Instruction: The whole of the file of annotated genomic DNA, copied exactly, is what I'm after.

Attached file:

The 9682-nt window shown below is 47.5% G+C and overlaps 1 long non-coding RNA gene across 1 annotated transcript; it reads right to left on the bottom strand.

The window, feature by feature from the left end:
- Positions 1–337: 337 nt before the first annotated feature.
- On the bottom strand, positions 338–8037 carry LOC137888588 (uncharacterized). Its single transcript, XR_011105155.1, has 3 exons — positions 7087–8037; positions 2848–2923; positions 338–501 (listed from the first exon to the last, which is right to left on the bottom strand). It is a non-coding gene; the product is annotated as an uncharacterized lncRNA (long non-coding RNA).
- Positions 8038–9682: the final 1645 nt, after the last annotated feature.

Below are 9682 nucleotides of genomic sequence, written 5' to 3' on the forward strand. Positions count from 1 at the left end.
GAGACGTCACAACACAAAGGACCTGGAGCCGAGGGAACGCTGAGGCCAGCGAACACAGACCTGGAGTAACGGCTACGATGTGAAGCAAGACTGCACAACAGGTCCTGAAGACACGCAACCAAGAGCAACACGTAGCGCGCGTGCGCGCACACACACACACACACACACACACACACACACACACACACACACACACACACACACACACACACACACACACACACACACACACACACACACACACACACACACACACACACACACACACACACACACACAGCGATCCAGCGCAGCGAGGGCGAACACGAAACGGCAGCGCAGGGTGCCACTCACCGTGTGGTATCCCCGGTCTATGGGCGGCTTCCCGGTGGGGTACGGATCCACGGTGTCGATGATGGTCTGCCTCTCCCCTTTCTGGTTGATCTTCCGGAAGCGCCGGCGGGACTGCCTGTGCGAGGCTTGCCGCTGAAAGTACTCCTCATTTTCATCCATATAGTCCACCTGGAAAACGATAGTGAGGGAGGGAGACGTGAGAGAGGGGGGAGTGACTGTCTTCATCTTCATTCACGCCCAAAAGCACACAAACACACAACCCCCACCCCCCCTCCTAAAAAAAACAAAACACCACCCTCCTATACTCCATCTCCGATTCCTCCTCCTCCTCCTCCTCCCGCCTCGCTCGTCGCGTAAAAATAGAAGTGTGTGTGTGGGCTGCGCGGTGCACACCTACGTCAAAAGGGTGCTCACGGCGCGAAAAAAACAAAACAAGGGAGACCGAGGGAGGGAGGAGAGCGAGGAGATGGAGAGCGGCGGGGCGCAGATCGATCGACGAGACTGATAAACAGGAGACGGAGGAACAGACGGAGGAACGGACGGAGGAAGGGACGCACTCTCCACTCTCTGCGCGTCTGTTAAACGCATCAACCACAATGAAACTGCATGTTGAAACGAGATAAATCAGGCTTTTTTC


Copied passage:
The 9682-nt window shown below is 47.5% G+C and overlaps 1 long non-coding RNA gene across 1 annotated transcript; it reads right to left on the bottom strand.

The window, feature by feature from the left end:
- Positions 1–337: 337 nt before the first annotated feature.
- On the bottom strand, positions 338–8037 carry LOC137888588 (uncharacterized). Its single transcript, XR_011105155.1, has 3 exons — positions 7087–8037; positions 2848–2923; positions 338–501 (listed from the first exon to the last, which is right to left on the bottom strand). It is a non-coding gene; the product is annotated as an uncharacterized lncRNA (long non-coding RNA).
- Positions 8038–9682: the final 1645 nt, after the last annotated feature.

Below are 9682 nucleotides of genomic sequence, written 5' to 3' on the forward strand. Positions count from 1 at the left end.
GAGACGTCACAACACAAAGGACCTGGAGCCGAGGGAACGCTGAGGCCAGCGAACACAGACCTGGAGTAACGGCTACGATGTGAAGCAAGACTGCACAACAGGTCCTGAAGACACGCAACCAAGAGCAACACGTAGCGCGCGTGCGCGCACACACACACACACACACACACACACACACACACACACACACACACACACACACACACACACACACACACACACACACACACACACACACACACACACACACACACACACACACACACACACACACACACAGCGATCCAGCGCAGCGAGGGCGAACACGAAACGGCAGCGCAGGGTGCCACTCACCGTGTGGTATCCCCGGTCTATGGGCGGCTTCCCGGTGGGGTACGGATCCACGGTGTCGATGATGGTCTGCCTCTCCCCTTTCTGGTTGATCTTCCGGAAGCGCCGGCGGGACTGCCTGTGCGAGGCTTGCCGCTGAAAGTACTCCTCATTTTCATCCATATAGTCCACCTGGAAAACGATAGTGAGGGAGGGAGACGTGAGAGAGGGGGGAGTGACTGTCTTCATCTTCATTCACGCCCAAAAGCACACAAACACACAACCCCCACCCCCCCTCCTAAAAAAAACAAAACACCACCCTCCTATACTCCATCTCCGATTCCTCCTCCTCCTCCTCCTCCCGCCTCGCTCGTCGCGTAAAAATAGAAGTGTGTGTGTGGGCTGCGCGGTGCACACCTACGTCAAAAGGGTGCTCACGGCGCGAAAAAAACAAAACAAGGGAGACCGAGGGAGGGAGGAGAGCGAGGAGATGGAGAGCGGCGGGGCGCAGATCGATCGACGAGACTGATAAACAGGAGACGGAGGAACAGACGGAGGAACGGACGGAGGAAGGGACGCACTCTCCACTCTCTGCGCGTCTGTTAAACGCATCAACCACAATGAAACTGCATGTTGAAACGAGATAAATCAGGCTTTTTTC